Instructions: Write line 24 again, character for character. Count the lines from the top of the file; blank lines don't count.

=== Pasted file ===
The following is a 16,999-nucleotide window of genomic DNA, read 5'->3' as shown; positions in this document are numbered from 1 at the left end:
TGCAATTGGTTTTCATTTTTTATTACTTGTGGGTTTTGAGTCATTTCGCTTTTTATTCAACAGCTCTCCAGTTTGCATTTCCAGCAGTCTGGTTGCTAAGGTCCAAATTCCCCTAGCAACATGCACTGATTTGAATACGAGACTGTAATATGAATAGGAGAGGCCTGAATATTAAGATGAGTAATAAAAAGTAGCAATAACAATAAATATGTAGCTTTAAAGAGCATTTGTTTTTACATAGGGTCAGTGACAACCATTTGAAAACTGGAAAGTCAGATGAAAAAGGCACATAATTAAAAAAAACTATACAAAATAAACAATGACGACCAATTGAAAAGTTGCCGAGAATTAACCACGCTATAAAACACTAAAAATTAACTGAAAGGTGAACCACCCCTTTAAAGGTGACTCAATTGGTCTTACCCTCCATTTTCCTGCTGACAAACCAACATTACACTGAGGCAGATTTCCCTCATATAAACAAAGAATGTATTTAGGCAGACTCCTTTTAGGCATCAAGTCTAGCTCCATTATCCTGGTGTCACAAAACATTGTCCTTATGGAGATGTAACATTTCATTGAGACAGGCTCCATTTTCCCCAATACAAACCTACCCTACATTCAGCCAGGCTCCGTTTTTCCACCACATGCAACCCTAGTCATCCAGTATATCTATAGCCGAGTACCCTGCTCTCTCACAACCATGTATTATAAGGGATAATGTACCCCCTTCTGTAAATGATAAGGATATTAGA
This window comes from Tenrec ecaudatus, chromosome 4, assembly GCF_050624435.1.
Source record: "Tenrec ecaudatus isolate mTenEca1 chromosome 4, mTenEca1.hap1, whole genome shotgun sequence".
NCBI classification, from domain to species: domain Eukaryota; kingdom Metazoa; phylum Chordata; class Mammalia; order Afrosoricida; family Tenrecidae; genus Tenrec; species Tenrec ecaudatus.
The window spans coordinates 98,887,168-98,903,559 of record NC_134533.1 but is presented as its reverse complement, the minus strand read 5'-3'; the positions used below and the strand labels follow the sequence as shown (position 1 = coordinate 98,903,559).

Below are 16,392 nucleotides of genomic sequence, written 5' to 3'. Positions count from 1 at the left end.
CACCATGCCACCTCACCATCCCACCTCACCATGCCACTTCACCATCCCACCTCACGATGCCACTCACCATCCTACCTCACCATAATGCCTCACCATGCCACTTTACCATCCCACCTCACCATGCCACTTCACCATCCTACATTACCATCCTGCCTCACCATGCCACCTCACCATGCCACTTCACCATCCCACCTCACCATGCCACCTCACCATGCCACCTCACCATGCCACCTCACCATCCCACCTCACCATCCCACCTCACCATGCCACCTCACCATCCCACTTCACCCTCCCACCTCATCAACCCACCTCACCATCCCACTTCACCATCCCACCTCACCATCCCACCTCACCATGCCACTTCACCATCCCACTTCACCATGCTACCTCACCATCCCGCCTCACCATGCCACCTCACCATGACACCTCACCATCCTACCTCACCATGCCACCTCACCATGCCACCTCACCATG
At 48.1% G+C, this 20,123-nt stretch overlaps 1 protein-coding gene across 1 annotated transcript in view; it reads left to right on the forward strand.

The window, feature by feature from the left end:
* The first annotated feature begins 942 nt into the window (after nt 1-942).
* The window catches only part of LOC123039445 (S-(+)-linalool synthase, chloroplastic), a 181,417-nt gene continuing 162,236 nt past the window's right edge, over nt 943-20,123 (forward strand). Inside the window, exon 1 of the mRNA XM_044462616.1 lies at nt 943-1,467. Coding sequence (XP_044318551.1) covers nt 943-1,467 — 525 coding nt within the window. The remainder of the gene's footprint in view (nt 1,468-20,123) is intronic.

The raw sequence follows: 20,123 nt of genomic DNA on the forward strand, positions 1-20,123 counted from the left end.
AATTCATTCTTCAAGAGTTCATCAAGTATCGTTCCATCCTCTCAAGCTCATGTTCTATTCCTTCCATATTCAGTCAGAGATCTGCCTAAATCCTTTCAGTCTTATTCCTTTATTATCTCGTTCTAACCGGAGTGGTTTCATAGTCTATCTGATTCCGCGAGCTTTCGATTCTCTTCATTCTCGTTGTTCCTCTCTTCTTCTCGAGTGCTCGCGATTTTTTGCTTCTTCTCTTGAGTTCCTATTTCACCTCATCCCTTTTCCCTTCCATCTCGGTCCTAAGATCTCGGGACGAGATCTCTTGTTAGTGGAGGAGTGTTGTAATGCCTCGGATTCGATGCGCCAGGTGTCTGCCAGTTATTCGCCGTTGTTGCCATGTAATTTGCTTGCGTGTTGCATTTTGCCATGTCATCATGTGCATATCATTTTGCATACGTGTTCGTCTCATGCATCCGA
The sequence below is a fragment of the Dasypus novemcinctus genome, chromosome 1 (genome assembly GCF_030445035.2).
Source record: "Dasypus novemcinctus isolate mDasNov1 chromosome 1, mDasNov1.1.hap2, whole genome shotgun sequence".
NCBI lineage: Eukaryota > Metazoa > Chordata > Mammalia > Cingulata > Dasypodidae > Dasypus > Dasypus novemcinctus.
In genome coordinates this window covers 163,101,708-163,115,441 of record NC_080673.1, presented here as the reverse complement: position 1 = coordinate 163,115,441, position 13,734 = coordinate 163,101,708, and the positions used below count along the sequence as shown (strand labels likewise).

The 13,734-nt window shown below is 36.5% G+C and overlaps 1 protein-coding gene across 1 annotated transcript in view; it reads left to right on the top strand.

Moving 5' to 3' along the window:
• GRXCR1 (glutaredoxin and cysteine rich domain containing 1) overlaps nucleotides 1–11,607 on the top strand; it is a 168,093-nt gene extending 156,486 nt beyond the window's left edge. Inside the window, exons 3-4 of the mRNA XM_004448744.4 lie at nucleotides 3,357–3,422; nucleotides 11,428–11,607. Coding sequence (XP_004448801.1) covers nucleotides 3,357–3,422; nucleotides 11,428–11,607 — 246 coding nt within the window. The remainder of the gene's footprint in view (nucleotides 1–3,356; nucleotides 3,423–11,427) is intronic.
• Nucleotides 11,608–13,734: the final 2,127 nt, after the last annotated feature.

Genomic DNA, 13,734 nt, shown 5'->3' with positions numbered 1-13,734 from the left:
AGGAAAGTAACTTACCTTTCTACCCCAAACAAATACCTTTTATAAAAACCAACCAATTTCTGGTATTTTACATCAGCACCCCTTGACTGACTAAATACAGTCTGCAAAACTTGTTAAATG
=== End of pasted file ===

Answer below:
AGGAAAGTAACTTACCTTTCTACCCCAAACAAATACCTTTTATAAAAACCAACCAATTTCTGGTATTTTACATCAGCACCCCTTGACTGACTAAATACAGTCTGCAAAACTTGTTAAATG